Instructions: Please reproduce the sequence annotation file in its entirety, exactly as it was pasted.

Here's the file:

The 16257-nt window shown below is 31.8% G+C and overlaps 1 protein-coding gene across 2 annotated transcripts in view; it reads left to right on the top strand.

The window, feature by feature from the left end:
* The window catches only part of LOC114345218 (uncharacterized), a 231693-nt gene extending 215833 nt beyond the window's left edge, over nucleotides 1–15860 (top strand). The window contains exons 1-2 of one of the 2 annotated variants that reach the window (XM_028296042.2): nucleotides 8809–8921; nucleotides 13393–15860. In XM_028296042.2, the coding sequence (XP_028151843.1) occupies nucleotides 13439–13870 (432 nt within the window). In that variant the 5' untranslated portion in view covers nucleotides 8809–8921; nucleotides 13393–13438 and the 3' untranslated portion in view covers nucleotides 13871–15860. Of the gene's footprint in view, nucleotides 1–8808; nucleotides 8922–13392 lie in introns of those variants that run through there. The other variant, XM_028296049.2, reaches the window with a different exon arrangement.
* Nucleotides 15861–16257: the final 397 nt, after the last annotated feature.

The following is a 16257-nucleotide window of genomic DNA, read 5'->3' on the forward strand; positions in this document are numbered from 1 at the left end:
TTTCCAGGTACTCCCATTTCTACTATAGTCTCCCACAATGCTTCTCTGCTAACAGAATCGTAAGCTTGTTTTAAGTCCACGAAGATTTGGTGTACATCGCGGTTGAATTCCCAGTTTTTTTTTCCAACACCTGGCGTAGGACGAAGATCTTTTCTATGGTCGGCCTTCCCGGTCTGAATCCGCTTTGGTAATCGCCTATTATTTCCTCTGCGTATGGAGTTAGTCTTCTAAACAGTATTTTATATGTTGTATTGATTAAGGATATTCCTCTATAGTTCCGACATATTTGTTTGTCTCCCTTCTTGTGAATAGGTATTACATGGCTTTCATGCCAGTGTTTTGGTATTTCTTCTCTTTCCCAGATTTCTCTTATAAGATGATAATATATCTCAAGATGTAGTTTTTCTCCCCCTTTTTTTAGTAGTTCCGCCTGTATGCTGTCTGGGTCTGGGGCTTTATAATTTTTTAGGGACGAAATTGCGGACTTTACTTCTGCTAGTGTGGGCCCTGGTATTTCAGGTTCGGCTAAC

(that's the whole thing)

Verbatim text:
The 16257-nt window shown below is 31.8% G+C and overlaps 1 protein-coding gene across 2 annotated transcripts in view; it reads left to right on the top strand.

The window, feature by feature from the left end:
* The window catches only part of LOC114345218 (uncharacterized), a 231693-nt gene extending 215833 nt beyond the window's left edge, over nucleotides 1–15860 (top strand). The window contains exons 1-2 of one of the 2 annotated variants that reach the window (XM_028296042.2): nucleotides 8809–8921; nucleotides 13393–15860. In XM_028296042.2, the coding sequence (XP_028151843.1) occupies nucleotides 13439–13870 (432 nt within the window). In that variant the 5' untranslated portion in view covers nucleotides 8809–8921; nucleotides 13393–13438 and the 3' untranslated portion in view covers nucleotides 13871–15860. Of the gene's footprint in view, nucleotides 1–8808; nucleotides 8922–13392 lie in introns of those variants that run through there. The other variant, XM_028296049.2, reaches the window with a different exon arrangement.
* Nucleotides 15861–16257: the final 397 nt, after the last annotated feature.

The following is a 16257-nucleotide window of genomic DNA, read 5'->3' on the forward strand; positions in this document are numbered from 1 at the left end:
TTTCCAGGTACTCCCATTTCTACTATAGTCTCCCACAATGCTTCTCTGCTAACAGAATCGTAAGCTTGTTTTAAGTCCACGAAGATTTGGTGTACATCGCGGTTGAATTCCCAGTTTTTTTTTCCAACACCTGGCGTAGGACGAAGATCTTTTCTATGGTCGGCCTTCCCGGTCTGAATCCGCTTTGGTAATCGCCTATTATTTCCTCTGCGTATGGAGTTAGTCTTCTAAACAGTATTTTATATGTTGTATTGATTAAGGATATTCCTCTATAGTTCCGACATATTTGTTTGTCTCCCTTCTTGTGAATAGGTATTACATGGCTTTCATGCCAGTGTTTTGGTATTTCTTCTCTTTCCCAGATTTCTCTTATAAGATGATAATATATCTCAAGATGTAGTTTTTCTCCCCCTTTTTTTAGTAGTTCCGCCTGTATGCTGTCTGGGTCTGGGGCTTTATAATTTTTTAGGGACGAAATTGCGGACTTTACTTCTGCTAGTGTGGGCCCTGGTATTTCAGGTTCGGCTAAC